Alberta finance minister Doug Horner also commented on the news, saying that the pipeline will have a “huge” impact throughout his province. “The impact is going to be huge because obviously if you can move a million barrels per day to the eastern seaboard and get additional markets that perhaps we weren’t looking at getting into as quickly as this, that’s going to have a pretty significant impact on investment decisions for Alberta,” he explained.

The pipeline also has its detractors. Despite receiving ringing endorsements from public officials, some critics are sceptical about whether the project can deliver the energy security and job creation its backers promise. Similar worries have already led to the delay of another project, linking pipelines in Canada with one further south in the United States. The Keystone pipeline, which could pipe 300,000 bpd between the two markets, has been awaiting US State Department clearance for several years. President Obama is expected to make a definitive decision sometime later this year.

As well as announcing that it’s green lighting the development of the pipeline, TransCanada also announced that will partner with Irving Oil in building a new export terminal near Saint John, New Brunswick. The company announced that the new terminal’s capacity will be 30 per cent greater than it had originally planned after receiving greater-than-expected interest from shippers.

Nintendo Returns to Profit Despite Weak Sales

Japanese games giant Nintendo has posted a return to profit for the second quarter of the year despite being unable to reverse declining across the board sales. Nintendo, which is battling hard against larger rivals Microsoft and Sony, benefited from a weaker yen and more favourable trading conditions in the three months to the end of June, the company said in a statement.

Nintendo reported a net profit of $88 million, a significant gain on the $17.2 billion loss it recorded for the same quarter last year. The company’s loss in 2012, it said, was also significantly influenced by currency valuation fluctuations, with the yen much stronger at this time last year.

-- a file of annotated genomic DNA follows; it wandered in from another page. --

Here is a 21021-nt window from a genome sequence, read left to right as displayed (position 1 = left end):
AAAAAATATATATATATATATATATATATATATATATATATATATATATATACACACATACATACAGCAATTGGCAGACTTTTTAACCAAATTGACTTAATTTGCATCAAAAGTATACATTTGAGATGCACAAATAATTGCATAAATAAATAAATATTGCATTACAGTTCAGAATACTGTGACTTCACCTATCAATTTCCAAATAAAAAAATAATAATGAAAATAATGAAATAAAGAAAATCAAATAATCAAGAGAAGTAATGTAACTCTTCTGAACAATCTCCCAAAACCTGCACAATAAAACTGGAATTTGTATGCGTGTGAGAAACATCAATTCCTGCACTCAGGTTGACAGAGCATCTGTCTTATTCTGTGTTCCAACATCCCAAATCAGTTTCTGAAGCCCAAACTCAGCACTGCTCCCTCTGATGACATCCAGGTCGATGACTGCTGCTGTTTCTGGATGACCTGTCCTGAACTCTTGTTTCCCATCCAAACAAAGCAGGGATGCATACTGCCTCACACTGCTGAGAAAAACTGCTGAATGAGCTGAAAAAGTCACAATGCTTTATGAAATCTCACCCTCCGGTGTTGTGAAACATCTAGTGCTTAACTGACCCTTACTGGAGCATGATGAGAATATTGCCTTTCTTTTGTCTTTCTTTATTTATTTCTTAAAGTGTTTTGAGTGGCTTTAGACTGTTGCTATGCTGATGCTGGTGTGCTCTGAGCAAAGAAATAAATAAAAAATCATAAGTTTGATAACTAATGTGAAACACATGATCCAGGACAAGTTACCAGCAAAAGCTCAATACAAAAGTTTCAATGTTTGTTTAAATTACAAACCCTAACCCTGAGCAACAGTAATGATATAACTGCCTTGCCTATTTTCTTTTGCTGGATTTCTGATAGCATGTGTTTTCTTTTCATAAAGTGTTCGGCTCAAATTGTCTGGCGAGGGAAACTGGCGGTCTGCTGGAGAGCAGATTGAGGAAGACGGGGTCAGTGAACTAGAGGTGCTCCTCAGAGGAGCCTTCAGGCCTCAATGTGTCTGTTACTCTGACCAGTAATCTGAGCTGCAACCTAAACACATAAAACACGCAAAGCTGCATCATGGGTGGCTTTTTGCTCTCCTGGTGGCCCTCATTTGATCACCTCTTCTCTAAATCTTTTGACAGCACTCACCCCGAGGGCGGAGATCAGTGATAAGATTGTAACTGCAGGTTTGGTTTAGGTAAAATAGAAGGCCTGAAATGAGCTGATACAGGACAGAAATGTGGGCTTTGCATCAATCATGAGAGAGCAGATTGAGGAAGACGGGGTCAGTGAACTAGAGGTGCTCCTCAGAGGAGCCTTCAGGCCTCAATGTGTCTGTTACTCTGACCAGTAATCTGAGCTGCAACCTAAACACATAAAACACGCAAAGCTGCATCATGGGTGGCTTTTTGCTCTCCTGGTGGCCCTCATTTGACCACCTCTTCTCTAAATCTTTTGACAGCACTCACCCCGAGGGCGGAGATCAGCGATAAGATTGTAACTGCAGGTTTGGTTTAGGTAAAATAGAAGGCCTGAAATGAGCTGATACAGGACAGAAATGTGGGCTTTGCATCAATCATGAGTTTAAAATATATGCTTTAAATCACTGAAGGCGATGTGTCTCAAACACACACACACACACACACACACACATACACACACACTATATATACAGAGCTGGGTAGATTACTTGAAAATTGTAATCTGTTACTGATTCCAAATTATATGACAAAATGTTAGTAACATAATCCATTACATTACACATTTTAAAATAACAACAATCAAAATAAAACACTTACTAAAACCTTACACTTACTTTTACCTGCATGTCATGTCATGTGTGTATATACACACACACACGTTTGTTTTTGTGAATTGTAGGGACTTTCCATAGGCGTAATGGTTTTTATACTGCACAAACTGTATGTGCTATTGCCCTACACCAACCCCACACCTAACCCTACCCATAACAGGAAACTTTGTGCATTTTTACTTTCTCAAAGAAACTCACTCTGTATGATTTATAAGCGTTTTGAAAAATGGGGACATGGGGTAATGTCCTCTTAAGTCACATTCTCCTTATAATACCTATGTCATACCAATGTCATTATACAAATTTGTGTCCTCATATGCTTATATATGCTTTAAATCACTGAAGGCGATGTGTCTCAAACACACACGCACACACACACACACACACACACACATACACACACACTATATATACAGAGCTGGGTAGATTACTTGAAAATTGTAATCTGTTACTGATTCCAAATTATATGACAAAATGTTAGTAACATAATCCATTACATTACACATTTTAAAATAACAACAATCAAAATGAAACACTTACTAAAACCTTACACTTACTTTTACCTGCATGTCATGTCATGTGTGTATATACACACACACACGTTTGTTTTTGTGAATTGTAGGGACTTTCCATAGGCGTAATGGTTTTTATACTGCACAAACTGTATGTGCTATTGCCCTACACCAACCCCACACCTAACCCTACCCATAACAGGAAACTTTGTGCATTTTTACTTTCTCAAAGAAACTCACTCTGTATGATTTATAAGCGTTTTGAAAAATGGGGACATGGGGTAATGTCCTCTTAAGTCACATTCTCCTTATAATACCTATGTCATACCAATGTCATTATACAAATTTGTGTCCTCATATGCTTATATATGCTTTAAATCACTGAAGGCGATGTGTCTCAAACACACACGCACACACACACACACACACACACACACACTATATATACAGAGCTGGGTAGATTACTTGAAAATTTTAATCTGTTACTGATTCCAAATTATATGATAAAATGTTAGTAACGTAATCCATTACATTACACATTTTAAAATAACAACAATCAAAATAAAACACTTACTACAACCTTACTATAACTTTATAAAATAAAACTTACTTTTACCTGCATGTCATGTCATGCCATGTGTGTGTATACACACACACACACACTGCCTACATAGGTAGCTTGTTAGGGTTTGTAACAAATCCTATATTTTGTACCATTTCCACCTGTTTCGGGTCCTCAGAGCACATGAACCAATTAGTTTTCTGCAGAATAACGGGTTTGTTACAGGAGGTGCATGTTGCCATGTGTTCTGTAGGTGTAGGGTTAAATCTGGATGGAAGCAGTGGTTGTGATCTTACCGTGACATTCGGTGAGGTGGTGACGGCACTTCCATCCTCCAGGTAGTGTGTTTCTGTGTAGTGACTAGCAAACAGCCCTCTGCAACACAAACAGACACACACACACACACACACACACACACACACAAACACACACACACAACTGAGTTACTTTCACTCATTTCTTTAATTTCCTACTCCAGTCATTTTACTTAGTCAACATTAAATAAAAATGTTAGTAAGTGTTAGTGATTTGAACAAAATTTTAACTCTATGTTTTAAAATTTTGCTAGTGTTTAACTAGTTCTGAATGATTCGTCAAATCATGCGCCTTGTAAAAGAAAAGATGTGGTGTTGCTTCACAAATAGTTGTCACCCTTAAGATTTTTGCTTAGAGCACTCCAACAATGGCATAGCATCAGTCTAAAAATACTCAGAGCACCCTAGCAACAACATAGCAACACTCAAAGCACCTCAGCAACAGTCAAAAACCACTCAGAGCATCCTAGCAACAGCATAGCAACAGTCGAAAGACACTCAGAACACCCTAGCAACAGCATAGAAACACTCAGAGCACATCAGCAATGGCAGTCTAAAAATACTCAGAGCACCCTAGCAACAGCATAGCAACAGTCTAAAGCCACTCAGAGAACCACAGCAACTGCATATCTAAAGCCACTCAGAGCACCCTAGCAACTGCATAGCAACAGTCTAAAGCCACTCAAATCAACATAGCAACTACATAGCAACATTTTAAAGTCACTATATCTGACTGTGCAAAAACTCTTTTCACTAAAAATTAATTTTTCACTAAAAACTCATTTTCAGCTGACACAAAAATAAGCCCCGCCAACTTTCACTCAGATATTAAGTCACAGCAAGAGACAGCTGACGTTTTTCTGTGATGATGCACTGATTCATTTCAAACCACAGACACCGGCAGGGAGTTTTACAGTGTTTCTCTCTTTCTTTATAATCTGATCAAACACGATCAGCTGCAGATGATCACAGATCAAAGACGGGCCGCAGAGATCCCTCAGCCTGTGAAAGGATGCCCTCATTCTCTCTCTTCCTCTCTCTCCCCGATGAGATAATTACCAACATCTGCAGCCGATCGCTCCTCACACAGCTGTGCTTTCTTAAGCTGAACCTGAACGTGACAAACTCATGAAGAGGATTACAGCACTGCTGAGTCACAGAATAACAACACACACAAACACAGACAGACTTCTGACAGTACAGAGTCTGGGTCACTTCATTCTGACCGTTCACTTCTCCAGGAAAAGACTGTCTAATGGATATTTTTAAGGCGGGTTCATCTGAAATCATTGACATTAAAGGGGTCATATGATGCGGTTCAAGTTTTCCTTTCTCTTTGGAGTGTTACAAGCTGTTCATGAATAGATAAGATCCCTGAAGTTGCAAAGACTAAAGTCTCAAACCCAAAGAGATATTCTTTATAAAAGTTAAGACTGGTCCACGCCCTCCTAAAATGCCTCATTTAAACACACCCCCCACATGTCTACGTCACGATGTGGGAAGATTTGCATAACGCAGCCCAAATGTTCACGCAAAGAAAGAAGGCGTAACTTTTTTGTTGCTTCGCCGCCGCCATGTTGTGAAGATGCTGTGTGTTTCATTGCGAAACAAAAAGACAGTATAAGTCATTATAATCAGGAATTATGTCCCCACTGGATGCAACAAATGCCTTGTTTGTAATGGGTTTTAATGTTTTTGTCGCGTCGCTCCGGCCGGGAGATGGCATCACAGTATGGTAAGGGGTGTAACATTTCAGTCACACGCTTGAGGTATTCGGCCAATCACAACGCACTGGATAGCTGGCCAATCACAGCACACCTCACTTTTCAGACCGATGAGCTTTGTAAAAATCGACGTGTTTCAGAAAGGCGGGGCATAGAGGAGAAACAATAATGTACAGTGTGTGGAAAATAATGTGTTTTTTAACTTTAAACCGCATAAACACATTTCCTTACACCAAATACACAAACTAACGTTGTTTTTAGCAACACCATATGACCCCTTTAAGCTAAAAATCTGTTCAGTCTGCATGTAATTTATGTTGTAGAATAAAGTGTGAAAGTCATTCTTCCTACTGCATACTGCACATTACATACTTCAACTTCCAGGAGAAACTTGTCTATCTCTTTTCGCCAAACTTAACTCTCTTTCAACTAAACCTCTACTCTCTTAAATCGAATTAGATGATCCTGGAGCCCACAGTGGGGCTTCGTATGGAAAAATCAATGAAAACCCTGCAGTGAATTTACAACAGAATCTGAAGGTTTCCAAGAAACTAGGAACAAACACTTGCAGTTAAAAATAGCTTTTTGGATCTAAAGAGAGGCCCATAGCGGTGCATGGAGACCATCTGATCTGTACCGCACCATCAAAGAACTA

Sales, the company said, suffered as more consumers turn to cheaper games options, including mobile gaming. Nintendo managed to generate sales of $832 million over the period, a fall of nearly 4% on the same time last year. The company said it hopes the release of a number of new titles including The Legend of Zelda: The Wind Waker HD and Donkey Kong Country: Tropical Freeze will help to revive sales ahead of the holiday season.

Tough economic conditions in Europe and the United States – two of its largest markets – remains one of the company’s largest concerns, it said in its statement, along with the competition posed by smartphone app manufacturers, whose products are continuing to erode console makers’ profits.

To counter the appeal of cheap, or sometimes free, app offerings, Nintendo has released two new high-tech games machines – the 3DS and Wii U. Despite lower-than-expected initial sales figures for the 3DS, the world’s first gaming device with a 3D screen, and the Wii U, the successor to the popular Wii console, the company says it is still confident the devices can appeal to the mass market. The company said that it sold 1.4 million 3DS units in the quarter, way below expectations.